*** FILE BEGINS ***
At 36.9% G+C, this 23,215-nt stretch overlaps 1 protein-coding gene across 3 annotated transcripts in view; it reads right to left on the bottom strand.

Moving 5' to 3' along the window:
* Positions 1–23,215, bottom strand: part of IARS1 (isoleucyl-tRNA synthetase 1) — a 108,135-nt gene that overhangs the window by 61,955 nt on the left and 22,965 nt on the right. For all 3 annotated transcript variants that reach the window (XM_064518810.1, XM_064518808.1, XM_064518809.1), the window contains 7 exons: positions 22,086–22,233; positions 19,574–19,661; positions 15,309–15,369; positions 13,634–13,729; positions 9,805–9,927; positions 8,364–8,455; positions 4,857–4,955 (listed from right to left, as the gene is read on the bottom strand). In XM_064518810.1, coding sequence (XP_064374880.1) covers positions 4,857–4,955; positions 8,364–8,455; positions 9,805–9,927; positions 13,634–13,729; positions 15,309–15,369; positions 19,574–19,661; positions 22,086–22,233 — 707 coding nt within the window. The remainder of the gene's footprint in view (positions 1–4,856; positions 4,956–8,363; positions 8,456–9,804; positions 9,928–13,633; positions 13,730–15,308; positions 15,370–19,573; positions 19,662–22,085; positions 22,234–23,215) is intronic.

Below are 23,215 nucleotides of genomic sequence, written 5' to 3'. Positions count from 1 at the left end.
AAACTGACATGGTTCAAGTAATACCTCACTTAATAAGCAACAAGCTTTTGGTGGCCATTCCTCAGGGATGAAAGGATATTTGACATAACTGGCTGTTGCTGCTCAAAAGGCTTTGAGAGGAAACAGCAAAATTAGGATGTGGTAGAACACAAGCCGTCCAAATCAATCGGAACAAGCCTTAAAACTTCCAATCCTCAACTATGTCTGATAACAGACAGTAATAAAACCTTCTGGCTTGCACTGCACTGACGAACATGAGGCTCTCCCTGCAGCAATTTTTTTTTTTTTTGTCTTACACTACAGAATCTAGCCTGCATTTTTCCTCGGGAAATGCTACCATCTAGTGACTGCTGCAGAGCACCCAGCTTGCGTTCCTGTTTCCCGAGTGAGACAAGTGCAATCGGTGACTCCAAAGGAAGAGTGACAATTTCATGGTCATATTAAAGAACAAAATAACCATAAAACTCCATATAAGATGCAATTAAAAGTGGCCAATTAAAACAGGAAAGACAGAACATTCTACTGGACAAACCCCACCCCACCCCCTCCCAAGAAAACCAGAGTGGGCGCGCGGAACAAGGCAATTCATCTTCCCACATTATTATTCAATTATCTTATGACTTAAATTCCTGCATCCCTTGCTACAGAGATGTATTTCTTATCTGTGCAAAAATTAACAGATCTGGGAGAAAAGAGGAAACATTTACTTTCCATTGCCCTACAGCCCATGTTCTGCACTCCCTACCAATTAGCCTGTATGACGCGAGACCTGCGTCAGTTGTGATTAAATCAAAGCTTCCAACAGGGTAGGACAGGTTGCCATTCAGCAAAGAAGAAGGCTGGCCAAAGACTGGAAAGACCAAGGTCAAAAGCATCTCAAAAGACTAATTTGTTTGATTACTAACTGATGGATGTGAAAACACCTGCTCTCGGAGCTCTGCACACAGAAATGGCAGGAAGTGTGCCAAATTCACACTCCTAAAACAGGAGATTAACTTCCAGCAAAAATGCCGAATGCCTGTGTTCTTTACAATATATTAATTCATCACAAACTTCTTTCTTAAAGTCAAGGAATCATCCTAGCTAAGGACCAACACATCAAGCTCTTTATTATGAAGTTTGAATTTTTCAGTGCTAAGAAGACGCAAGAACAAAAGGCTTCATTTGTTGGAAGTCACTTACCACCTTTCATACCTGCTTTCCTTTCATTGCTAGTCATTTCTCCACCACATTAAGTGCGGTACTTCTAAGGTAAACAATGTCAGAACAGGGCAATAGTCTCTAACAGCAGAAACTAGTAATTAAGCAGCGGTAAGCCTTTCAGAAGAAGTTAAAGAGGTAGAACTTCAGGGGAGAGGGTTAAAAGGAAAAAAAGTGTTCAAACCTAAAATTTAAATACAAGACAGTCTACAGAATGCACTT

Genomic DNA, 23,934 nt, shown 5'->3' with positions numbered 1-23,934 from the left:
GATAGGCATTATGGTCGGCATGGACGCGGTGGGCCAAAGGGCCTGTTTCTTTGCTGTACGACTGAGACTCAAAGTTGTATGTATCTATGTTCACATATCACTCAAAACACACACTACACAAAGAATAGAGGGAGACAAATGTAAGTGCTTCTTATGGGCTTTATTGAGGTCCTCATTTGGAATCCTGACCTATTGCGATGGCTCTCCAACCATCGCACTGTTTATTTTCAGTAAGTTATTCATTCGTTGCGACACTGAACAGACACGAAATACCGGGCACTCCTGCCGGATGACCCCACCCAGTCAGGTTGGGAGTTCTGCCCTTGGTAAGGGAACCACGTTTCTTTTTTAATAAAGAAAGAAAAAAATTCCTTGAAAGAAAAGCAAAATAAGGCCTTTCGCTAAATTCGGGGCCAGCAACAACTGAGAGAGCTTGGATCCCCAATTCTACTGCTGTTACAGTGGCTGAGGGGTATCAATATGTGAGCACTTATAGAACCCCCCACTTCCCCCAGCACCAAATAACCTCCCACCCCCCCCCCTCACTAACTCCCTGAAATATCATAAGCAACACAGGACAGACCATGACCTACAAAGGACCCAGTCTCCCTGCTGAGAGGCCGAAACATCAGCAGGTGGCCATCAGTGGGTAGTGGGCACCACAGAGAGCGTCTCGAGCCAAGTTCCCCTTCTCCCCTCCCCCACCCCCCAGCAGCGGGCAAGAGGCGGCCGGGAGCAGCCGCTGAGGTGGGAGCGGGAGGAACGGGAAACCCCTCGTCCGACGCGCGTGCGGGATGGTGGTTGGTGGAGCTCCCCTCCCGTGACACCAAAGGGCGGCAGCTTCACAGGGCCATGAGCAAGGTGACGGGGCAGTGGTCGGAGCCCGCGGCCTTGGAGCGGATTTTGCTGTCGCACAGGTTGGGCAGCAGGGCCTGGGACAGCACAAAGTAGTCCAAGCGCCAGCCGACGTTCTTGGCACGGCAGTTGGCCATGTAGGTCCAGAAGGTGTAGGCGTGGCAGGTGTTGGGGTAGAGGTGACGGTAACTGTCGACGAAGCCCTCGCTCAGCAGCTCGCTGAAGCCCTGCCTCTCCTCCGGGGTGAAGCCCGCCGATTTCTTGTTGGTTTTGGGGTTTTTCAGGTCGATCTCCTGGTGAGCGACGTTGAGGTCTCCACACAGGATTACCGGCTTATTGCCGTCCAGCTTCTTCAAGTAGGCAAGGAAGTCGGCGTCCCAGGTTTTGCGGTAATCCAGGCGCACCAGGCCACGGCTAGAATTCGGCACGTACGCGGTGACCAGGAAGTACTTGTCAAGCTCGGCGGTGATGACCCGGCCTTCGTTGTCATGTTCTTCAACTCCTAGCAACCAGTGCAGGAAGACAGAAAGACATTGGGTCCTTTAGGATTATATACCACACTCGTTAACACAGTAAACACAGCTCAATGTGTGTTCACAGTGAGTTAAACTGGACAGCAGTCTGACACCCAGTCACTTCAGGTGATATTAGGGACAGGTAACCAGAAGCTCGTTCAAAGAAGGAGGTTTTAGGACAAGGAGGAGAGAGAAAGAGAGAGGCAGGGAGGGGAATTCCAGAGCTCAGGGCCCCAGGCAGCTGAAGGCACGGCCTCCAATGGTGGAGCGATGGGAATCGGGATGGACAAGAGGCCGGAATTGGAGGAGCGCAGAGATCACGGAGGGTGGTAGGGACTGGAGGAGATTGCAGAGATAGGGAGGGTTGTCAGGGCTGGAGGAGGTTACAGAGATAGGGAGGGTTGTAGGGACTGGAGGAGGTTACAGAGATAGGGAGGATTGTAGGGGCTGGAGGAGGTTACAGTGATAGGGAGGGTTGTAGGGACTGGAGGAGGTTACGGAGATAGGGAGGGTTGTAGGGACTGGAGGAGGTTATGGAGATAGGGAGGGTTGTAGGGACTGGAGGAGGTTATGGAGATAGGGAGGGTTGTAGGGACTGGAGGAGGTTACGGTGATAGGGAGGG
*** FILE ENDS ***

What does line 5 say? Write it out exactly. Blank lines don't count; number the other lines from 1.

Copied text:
AAACTGACATGGTTCAAGTAATACCTCACTTAATAAGCAACAAGCTTTTGGTGGCCATTCCTCAGGGATGAAAGGATATTTGACATAACTGGCTGTTGCTGCTCAAAAGGCTTTGAGAGGAAACAGCAAAATTAGGATGTGGTAGAACACAAGCCGTCCAAATCAATCGGAACAAGCCTTAAAACTTCCAATCCTCAACTATGTCTGATAACAGACAGTAATAAAACCTTCTGGCTTGCACTGCACTGACGAACATGAGGCTCTCCCTGCAGCAATTTTTTTTTTTTTTGTCTTACACTACAGAATCTAGCCTGCATTTTTCCTCGGGAAATGCTACCATCTAGTGACTGCTGCAGAGCACCCAGCTTGCGTTCCTGTTTCCCGAGTGAGACAAGTGCAATCGGTGACTCCAAAGGAAGAGTGACAATTTCATGGTCATATTAAAGAACAAAATAACCATAAAACTCCATATAAGATGCAATTAAAAGTGGCCAATTAAAACAGGAAAGACAGAACATTCTACTGGACAAACCCCACCCCACCCCCTCCCAAGAAAACCAGAGTGGGCGCGCGGAACAAGGCAATTCATCTTCCCACATTATTATTCAATTATCTTATGACTTAAATTCCTGCATCCCTTGCTACAGAGATGTATTTCTTATCTGTGCAAAAATTAACAGATCTGGGAGAAAAGAGGAAACATTTACTTTCCATTGCCCTACAGCCCATGTTCTGCACTCCCTACCAATTAGCCTGTATGACGCGAGACCTGCGTCAGTTGTGATTAAATCAAAGCTTCCAACAGGGTAGGACAGGTTGCCATTCAGCAAAGAAGAAGGCTGGCCAAAGACTGGAAAGACCAAGGTCAAAAGCATCTCAAAAGACTAATTTGTTTGATTACTAACTGATGGATGTGAAAACACCTGCTCTCGGAGCTCTGCACACAGAAATGGCAGGAAGTGTGCCAAATTCACACTCCTAAAACAGGAGATTAACTTCCAGCAAAAATGCCGAATGCCTGTGTTCTTTACAATATATTAATTCATCACAAACTTCTTTCTTAAAGTCAAGGAATCATCCTAGCTAAGGACCAACACATCAAGCTCTTTATTATGAAGTTTGAATTTTTCAGTGCTAAGAAGACGCAAGAACAAAAGGCTTCATTTGTTGGAAGTCACTTACCACCTTTCATACCTGCTTTCCTTTCATTGCTAGTCATTTCTCCACCACATTAAGTGCGGTACTTCTAAGGTAAACAATGTCAGAACAGGGCAATAGTCTCTAACAGCAGAAACTAGTAATTAAGCAGCGGTAAGCCTTTCAGAAGAAGTTAAAGAGGTAGAACTTCAGGGGAGAGGGTTAAAAGGAAAAAAAGTGTTCAAACCTAAAATTTAAATACAAGACAGTCTACAGAATGCACTT